When the rotating cars came on the scene, it wasn't practical to use stunts that were activated on the car's approach. The stunt might be out of view if the car's spinning caused riders to be facing the wrong way. Pretzel's "Illusions" made for use with this ride were figures that were constantly lit and in continual motion so that they were always "on" and more likely to be seen. Built into black plywood boxes, this package of stunts included a skull, a bull or cow character, "Annie the Witch", or "Spirit Hands" (a ghostly face moving forward and back with two hands gyrating below), a gorilla peering through a bamboo curtain, various faces turning left to
right or nodding, a rotating hypnotic spiral disk, and a grinning animated dancing
skeleton who went by the name of "Shimmyin' Skeleton".
This set of stunts could be found in many parks during the fifties.

" Fun Stuff "
Here are some of the stunts or "Illusions" that Pretzel furnished for its rides.


Top left: the Cow or Bull character with a motorized up and down jaw motion.

Top right: Al E. Gator, a popular Pretzel gag which actually goes back to the thirties. Car activated, the barrel would tip forward and the gator would roll out on roller skate wheels.

Upper left and right: two faces with continuous side to side movement, mounted in black box enclosures.

Lower left: Skull and Witch figures with up and down jaw movements, originally mounted in black boxes.

Right: "Shimmyin' Skeleton", dancing in the dark.


We asked Mr. Cassidy a few questions about the stunts. He recalled that the ghostly figures that were used in the boxed stunts were papier mache masks purchased from the American Mask and Wig Co. of Finley, Ohio.

Laff In The Dark:  Did Pretzel later acquire the assets of American Mask?

Mr. Cassidy:  " Well, I bought their molds…yes I guess we did. Then Stevenson Engineering in Indiana is where we bought the little motors to run those things, little fractional horsepower motors. They went out of business."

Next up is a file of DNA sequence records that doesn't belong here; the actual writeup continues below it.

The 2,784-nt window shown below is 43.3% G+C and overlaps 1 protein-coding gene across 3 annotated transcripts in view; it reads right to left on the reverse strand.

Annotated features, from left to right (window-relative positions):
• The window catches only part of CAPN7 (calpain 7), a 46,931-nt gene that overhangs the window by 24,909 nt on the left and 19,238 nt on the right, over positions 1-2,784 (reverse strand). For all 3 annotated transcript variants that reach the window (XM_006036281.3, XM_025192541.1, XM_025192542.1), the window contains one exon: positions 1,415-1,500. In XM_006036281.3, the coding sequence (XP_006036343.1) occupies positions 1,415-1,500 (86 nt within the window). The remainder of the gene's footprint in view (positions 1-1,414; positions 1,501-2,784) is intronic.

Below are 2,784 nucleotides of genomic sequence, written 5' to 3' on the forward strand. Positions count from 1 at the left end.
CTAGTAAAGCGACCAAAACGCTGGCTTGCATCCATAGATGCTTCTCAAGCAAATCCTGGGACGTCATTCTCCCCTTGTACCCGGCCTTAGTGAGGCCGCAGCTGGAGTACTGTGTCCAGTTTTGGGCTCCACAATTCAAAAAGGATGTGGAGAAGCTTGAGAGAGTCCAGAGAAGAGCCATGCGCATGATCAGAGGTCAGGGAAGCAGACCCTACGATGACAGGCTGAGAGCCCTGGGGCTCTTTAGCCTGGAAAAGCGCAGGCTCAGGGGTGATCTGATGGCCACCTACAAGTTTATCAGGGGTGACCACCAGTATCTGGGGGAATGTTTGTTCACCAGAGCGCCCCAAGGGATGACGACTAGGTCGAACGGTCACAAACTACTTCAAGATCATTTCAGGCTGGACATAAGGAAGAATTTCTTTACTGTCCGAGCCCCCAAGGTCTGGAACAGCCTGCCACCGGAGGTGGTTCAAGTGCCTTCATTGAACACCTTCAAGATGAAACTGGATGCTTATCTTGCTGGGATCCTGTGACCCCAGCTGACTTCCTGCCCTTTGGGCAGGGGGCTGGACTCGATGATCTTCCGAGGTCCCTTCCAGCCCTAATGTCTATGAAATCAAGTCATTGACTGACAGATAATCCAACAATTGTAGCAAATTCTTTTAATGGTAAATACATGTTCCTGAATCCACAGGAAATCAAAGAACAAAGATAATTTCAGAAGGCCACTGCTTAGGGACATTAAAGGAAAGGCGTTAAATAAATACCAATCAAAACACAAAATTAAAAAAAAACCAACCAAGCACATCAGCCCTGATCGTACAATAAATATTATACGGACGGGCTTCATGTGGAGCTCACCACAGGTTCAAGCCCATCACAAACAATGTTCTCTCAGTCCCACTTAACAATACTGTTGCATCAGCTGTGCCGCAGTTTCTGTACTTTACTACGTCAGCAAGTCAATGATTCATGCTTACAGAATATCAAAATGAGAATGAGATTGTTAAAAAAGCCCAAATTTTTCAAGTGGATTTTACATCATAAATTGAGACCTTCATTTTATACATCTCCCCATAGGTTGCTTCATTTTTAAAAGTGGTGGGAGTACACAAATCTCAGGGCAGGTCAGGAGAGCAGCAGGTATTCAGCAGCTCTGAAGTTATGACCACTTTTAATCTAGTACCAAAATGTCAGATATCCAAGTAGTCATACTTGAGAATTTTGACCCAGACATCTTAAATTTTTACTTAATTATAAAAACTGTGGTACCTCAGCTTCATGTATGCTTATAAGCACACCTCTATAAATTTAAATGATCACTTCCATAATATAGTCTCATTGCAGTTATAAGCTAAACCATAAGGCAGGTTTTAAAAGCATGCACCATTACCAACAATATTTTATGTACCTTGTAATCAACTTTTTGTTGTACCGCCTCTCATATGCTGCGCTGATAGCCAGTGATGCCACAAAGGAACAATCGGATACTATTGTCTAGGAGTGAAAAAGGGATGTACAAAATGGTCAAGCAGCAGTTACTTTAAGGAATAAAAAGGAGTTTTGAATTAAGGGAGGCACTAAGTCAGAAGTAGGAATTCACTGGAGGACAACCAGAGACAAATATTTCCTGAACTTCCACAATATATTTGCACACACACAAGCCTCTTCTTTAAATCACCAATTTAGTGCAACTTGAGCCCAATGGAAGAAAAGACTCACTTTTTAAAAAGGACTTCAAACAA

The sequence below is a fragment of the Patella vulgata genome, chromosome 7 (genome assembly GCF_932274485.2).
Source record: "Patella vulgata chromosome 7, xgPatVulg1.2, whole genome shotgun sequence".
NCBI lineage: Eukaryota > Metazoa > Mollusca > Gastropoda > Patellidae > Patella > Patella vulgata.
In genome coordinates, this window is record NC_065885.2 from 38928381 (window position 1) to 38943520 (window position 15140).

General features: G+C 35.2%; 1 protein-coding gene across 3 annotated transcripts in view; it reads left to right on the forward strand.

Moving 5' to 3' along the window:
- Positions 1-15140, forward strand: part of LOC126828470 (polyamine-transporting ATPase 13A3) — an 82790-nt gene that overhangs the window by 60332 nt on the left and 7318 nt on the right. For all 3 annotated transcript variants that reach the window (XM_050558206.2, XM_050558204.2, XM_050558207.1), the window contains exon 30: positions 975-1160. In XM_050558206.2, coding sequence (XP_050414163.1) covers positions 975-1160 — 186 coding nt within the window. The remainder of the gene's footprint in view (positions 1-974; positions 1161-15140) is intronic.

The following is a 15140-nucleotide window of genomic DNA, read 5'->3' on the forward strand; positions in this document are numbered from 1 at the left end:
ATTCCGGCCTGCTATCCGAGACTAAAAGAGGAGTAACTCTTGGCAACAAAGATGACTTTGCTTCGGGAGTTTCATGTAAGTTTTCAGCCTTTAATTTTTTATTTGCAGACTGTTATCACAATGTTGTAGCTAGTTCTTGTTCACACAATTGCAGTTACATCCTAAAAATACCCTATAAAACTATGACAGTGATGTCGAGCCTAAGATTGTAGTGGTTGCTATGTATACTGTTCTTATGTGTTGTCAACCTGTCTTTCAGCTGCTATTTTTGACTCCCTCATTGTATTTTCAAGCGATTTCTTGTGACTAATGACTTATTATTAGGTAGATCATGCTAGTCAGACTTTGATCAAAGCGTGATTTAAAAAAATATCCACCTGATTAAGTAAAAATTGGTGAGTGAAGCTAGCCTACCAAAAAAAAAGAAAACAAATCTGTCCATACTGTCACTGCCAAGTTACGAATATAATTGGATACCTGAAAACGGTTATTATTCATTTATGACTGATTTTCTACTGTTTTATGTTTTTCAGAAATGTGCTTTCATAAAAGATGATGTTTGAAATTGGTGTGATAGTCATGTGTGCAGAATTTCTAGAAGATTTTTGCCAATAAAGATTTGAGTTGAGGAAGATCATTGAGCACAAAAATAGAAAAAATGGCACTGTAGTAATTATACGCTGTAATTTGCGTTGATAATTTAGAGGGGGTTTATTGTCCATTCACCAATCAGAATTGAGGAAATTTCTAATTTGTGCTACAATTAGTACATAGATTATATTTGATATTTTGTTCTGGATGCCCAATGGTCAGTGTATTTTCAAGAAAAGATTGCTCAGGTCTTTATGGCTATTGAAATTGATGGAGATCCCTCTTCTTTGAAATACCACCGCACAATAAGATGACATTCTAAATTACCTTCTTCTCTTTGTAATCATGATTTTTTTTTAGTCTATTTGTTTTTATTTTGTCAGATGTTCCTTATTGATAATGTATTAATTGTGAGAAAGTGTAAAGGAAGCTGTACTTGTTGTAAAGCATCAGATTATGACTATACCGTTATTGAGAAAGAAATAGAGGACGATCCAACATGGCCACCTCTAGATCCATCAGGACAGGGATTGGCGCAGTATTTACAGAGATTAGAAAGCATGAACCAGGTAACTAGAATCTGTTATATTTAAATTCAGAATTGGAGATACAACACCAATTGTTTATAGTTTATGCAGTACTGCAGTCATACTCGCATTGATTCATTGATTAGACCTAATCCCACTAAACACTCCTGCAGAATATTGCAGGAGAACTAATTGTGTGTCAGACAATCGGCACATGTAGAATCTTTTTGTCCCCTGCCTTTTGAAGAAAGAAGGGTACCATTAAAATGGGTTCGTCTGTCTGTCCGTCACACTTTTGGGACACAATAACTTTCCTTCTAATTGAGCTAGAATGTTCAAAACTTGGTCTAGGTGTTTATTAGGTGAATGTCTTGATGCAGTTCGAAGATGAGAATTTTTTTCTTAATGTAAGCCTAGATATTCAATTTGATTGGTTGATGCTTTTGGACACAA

Laff In The Dark:  Did Pretzel then begin making its own masks for the stunts?

Mr. Cassidy:  "Yeah, we made a few, but not too many. That was in the latter days. We made some out of papier mache. But we subbed them out to Bill Lawrence to make. They did it in their cellar, his wife and his family. Elmer Lawrence was his father. His sons Bill and Paul worked for us. I set Paul up in a pizza store for 17 years. First, it was just open nights and he’d leave our place at 3 p.m. to go work there. But then he had to be out there all day. It turned into a big-time business, made money from day one. In fact, Elmer’s wife worked in the sub shop. "

Laff In The Dark: When did black light start to be used for stunts:

Mr. Cassidy: "That was probably in the early fifties. We had small incandescent black light bulbs at first. Those burned very hot, though. Of course, later we had the fluorescent tubes.

Laff In The Dark:  How long did you keep using noise makers like the cymbal and noise trough?

Mr. Cassidy: "Well, we used those up until we started the double decker rides in the fifties. Then we started using tape machines with eerie sounds. Those came from Mackenzie Electronics in California.